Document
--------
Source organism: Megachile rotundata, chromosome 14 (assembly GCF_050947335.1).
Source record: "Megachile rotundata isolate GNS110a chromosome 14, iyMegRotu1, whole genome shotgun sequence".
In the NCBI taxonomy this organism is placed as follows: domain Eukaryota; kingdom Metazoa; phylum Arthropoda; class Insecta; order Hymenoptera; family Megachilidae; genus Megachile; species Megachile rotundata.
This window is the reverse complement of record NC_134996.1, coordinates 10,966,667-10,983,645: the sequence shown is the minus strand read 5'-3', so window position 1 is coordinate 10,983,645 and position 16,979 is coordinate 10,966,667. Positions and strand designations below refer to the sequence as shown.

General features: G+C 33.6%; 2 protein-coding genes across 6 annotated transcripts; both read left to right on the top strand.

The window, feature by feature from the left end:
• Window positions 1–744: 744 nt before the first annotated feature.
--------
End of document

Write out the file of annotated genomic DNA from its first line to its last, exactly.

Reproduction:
Source organism: Megachile rotundata, chromosome 14 (assembly GCF_050947335.1).
Source record: "Megachile rotundata isolate GNS110a chromosome 14, iyMegRotu1, whole genome shotgun sequence".
In the NCBI taxonomy this organism is placed as follows: domain Eukaryota; kingdom Metazoa; phylum Arthropoda; class Insecta; order Hymenoptera; family Megachilidae; genus Megachile; species Megachile rotundata.
This window is the reverse complement of record NC_134996.1, coordinates 10,966,667-10,983,645: the sequence shown is the minus strand read 5'-3', so window position 1 is coordinate 10,983,645 and position 16,979 is coordinate 10,966,667. Positions and strand designations below refer to the sequence as shown.

General features: G+C 33.6%; 2 protein-coding genes across 6 annotated transcripts; both read left to right on the top strand.

The window, feature by feature from the left end:
• Window positions 1–744: 744 nt before the first annotated feature.